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A carajillo is a Spanish hot coffee drink to which a hard liquor is added, often brandy, whisky, or anisette. According to folk etymology, its origin dates to the times when Cuba was a Spanish province. The troops combined coffee with rum to give them courage (coraje in Spanish, which becomes corajillo in its diminutive form, and later carajillo, the word carajo being an expletive in Spanish).

There are many different ways of making a carajillo, ranging from black coffee with the spirit simply poured in to heating the spirit with lemon, sugar and cinnamon and adding the coffee last.

In Catalan, the carajillo is called cigaló. A similar Italian drink is known as caffè corretto.

The American version uses a heated sugar-rimmed Spanish coffee mug with 34 oz (21 g) rum and 12 oz (14 g) triple sec. The drink is then flamed to caramelize the sugar. 2 oz (57 g) coffee liqueur is then added which puts out the flame, and then it is topped off with 3–4 oz (85–113 g) of coffee, and whipped cream.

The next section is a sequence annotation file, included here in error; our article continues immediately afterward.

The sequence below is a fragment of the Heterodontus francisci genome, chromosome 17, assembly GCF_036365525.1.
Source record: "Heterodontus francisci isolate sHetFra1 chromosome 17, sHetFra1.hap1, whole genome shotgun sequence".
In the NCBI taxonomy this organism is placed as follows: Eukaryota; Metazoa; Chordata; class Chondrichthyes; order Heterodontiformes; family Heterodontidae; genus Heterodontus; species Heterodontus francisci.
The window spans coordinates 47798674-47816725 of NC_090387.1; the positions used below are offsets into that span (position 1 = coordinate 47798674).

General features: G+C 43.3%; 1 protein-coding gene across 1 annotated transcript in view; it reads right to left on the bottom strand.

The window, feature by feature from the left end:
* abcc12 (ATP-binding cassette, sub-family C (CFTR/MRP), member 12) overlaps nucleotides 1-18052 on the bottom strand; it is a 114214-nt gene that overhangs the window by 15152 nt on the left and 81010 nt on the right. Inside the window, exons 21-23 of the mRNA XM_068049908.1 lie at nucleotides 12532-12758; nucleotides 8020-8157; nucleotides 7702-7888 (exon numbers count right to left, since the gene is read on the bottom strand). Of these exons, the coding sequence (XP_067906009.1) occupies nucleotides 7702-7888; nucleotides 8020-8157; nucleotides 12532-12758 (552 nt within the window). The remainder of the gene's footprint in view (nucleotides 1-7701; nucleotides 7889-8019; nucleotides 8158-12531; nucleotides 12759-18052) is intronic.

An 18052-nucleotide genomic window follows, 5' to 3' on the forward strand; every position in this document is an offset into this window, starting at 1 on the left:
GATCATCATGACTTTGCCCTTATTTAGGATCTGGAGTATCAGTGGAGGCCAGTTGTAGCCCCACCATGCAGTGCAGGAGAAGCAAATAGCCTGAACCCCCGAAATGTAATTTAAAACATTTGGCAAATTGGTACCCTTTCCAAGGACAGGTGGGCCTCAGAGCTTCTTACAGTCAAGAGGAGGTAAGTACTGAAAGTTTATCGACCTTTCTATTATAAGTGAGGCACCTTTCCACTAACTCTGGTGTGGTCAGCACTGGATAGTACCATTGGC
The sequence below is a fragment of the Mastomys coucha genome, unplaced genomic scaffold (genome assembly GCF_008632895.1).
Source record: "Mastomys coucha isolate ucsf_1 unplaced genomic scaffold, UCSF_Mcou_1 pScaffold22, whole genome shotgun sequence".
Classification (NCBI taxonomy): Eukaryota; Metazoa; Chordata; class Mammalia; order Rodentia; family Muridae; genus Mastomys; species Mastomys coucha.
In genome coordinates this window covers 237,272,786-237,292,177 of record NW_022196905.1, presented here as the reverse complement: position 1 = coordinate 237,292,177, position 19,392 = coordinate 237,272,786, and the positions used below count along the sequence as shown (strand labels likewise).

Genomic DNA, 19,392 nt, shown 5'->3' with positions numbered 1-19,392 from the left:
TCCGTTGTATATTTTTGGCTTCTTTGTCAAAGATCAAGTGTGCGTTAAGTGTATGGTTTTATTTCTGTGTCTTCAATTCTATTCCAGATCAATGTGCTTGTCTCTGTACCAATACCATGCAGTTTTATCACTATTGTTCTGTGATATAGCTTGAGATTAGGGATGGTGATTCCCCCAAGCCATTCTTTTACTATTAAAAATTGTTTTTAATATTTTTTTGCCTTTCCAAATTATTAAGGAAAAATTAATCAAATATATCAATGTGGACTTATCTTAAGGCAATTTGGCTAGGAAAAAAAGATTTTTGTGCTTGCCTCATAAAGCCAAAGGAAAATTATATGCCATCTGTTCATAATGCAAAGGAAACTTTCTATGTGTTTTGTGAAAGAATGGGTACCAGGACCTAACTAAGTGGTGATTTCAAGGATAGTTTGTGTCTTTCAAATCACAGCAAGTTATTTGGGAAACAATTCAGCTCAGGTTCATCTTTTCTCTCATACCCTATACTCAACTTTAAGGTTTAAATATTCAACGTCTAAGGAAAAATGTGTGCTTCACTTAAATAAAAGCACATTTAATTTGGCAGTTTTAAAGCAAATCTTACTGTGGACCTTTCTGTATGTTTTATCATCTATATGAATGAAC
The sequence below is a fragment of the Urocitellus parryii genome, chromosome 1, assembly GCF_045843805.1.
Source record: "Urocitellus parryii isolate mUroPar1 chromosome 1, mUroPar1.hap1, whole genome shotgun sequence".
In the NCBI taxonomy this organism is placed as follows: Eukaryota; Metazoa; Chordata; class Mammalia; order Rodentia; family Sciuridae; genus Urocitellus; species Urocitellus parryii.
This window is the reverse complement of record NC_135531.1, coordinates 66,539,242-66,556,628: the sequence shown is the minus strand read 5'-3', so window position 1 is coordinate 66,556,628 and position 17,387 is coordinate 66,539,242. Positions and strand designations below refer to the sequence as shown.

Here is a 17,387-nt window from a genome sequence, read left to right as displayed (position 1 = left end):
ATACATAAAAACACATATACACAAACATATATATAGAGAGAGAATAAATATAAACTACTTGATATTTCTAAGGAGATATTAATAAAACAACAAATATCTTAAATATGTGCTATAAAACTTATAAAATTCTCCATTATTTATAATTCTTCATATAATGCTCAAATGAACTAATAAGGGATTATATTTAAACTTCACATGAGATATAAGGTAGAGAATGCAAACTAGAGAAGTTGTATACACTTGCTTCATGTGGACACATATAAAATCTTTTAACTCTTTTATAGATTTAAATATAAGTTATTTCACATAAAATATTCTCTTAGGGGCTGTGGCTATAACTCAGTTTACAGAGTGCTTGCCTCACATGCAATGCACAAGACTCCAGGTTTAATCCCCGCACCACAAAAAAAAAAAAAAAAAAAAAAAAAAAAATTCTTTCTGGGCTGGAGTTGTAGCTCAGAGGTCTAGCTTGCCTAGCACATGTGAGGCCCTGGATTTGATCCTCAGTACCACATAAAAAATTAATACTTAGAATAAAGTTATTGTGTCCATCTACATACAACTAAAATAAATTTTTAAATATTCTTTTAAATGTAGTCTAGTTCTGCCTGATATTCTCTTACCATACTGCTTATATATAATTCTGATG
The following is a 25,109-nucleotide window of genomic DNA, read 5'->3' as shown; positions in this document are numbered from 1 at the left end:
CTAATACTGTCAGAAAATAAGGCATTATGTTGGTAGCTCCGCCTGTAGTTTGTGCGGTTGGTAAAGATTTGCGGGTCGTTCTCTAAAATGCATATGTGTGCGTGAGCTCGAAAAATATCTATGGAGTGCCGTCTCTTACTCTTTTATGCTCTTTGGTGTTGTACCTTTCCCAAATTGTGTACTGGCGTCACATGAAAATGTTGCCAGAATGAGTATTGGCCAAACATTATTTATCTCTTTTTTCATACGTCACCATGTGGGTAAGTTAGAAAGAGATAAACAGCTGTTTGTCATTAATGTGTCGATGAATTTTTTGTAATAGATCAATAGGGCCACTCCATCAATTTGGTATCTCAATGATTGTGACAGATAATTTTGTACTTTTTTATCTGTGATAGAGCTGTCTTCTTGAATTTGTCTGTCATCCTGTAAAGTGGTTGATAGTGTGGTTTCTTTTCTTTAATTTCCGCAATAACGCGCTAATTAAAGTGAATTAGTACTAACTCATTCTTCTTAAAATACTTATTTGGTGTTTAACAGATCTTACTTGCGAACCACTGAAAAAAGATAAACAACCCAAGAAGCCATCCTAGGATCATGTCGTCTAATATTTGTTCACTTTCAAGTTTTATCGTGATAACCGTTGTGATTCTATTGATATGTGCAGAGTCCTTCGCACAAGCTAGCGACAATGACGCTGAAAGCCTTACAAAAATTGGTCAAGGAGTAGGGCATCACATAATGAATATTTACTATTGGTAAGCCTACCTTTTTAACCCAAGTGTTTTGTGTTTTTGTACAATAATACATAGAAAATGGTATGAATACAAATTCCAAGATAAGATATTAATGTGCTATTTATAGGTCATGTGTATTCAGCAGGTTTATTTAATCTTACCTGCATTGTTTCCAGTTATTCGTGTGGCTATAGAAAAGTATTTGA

In Mexico carajillos are usually made with espresso (or some other type of strong coffee) and "Licor 43" – a sweet vanilla-citrus flavored liquor – and poured over ice on a short glass. It is commonly drunk as a digestive after meals.

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  • Romaní i Olivé, Joan Maria: Diccionari del vi i del beure. Edicions de La Magrana, col·lecció Pèl i Ploma, núm. 21. Barcelona, desembre del 1998. ISBN 84-8264-131-X, plana 63.
  • Costa, Roger «Quin és l'origen del popular 'carajillo' i del seu nom?». Sàpiens [Barcelona], núm. 71, setembre 2008, p. 5. ISSN 1695-2014.
  • «Rebentats, rasques, brufar» (en ca). RodaMots. [Consulta: 3 agost 2017]. «S’usa «rebentar el cafè», per exemple: «Aquest cafè el podríem rebentar amb un poc de conyac». Un avantatge, per petit que sigui, sobre el castellà, el qual, que jo sàpiga, no pot dir «vamos a carajillar este café».»